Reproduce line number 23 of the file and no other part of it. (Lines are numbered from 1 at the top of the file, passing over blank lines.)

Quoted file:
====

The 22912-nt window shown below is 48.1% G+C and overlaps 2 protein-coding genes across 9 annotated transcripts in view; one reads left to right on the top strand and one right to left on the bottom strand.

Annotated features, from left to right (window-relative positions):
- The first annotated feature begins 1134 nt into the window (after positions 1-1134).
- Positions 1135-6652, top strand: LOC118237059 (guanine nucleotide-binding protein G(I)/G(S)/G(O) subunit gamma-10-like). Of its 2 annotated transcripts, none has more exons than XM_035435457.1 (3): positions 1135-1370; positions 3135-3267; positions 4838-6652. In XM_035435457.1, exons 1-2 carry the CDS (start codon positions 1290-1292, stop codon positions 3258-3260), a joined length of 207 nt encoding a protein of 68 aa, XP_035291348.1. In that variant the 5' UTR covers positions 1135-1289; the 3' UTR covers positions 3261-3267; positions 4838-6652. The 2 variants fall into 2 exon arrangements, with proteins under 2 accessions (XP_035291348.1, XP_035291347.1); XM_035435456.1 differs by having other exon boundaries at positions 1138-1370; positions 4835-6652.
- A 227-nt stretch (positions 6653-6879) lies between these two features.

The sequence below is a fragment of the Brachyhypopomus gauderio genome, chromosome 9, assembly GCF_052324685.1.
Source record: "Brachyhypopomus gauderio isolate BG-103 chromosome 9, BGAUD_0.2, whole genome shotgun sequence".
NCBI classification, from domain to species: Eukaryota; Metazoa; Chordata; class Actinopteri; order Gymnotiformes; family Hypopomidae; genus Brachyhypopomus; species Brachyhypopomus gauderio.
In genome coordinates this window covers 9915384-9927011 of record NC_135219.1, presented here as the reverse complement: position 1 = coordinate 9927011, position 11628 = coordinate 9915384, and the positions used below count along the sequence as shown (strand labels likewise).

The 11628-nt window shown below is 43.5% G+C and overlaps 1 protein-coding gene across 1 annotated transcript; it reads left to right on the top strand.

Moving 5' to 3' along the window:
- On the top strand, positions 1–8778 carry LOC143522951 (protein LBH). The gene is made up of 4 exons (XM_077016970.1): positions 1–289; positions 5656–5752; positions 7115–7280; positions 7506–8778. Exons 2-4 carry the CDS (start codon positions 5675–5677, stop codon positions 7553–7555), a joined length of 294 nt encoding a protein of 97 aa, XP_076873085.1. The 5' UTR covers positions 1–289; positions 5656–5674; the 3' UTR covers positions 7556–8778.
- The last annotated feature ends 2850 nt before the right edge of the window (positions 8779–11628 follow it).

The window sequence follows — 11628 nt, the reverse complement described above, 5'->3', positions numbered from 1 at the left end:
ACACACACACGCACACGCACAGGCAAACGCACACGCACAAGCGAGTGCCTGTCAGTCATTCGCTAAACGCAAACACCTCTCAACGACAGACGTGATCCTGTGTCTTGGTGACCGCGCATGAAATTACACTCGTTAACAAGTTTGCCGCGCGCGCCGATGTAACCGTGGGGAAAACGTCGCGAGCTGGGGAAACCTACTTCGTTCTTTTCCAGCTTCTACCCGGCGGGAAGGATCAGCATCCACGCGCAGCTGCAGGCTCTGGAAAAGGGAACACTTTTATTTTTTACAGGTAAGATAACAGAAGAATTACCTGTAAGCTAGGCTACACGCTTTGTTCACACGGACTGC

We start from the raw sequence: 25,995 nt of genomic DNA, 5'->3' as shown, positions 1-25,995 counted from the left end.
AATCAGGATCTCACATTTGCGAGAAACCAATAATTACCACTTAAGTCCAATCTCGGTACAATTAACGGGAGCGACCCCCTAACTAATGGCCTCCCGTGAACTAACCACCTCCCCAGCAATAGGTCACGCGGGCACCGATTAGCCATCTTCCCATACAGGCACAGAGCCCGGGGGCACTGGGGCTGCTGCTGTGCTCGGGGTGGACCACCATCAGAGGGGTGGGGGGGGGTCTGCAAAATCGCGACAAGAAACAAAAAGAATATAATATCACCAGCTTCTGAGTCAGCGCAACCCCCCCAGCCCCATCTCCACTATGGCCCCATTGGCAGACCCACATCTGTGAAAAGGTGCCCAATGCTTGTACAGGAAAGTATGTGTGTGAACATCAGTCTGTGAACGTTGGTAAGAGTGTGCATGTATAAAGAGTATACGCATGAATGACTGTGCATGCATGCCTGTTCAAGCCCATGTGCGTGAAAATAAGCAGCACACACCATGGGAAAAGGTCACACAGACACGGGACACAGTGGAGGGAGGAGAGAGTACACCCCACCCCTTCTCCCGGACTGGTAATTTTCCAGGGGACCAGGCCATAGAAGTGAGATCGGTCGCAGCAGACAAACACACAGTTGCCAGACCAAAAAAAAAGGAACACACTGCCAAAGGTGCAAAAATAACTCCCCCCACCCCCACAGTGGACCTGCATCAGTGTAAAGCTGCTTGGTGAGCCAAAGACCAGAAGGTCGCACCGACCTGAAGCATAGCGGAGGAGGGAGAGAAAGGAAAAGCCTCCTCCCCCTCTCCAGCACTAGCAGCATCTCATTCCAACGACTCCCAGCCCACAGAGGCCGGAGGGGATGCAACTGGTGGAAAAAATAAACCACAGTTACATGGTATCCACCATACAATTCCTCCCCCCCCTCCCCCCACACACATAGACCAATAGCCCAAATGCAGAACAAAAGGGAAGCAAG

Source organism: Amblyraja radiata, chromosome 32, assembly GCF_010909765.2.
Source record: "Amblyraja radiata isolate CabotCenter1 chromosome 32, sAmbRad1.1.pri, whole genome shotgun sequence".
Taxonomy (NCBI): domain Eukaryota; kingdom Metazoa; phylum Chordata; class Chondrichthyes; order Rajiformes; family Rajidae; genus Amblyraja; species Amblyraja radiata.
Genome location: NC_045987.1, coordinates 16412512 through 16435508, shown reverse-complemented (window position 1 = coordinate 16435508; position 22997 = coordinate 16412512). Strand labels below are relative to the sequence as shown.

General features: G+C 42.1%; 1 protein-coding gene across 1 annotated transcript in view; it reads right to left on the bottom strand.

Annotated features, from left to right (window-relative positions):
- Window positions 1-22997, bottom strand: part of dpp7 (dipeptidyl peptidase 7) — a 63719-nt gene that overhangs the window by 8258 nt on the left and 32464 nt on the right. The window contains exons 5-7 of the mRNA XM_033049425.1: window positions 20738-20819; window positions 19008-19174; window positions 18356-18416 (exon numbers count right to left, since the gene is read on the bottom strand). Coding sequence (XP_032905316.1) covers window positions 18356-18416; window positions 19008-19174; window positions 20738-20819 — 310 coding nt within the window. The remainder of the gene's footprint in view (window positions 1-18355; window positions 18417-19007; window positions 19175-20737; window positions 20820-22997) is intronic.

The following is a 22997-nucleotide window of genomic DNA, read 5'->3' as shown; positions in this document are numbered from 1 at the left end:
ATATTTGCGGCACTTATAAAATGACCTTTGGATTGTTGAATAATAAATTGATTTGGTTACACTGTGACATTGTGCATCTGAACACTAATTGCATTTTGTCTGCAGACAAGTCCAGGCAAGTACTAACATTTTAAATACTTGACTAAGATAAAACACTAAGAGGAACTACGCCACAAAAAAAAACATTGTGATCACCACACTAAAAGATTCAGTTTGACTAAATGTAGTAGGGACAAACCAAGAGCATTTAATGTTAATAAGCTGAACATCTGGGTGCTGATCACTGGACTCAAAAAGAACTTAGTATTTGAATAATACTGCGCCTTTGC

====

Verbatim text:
Annotated features, from left to right (window-relative positions):